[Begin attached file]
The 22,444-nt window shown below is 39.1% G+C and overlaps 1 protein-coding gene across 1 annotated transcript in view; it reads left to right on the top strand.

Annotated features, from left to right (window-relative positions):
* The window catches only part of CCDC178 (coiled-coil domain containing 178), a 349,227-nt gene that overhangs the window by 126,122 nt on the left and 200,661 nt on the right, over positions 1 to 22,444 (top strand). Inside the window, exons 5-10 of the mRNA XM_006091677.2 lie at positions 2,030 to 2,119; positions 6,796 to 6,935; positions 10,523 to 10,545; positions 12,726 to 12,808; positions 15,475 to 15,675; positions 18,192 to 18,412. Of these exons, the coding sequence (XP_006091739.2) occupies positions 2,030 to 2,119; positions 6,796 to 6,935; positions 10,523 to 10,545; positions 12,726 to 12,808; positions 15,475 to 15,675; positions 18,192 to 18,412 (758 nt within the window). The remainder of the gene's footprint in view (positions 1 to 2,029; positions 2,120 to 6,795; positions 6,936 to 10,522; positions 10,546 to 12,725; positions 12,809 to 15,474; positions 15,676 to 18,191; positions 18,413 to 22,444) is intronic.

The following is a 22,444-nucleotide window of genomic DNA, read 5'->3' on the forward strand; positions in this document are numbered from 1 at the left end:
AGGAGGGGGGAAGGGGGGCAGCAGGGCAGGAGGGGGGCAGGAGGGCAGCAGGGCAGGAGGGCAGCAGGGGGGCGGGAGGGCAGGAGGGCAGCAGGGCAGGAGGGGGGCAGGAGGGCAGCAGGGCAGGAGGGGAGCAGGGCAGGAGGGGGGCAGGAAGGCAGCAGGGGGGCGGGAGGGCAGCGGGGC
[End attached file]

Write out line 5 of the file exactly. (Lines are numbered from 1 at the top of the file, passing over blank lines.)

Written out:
AGGAGGGGGGAAGGGGGGCAGCAGGGCAGGAGGGGGGCAGGAGGGCAGCAGGGCAGGAGGGCAGCAGGGGGGCGGGAGGGCAGGAGGGCAGCAGGGCAGGAGGGGGGCAGGAGGGCAGCAGGGCAGGAGGGGAGCAGGGCAGGAGGGGGGCAGGAAGGCAGCAGGGGGGCGGGAGGGCAGCGGGGC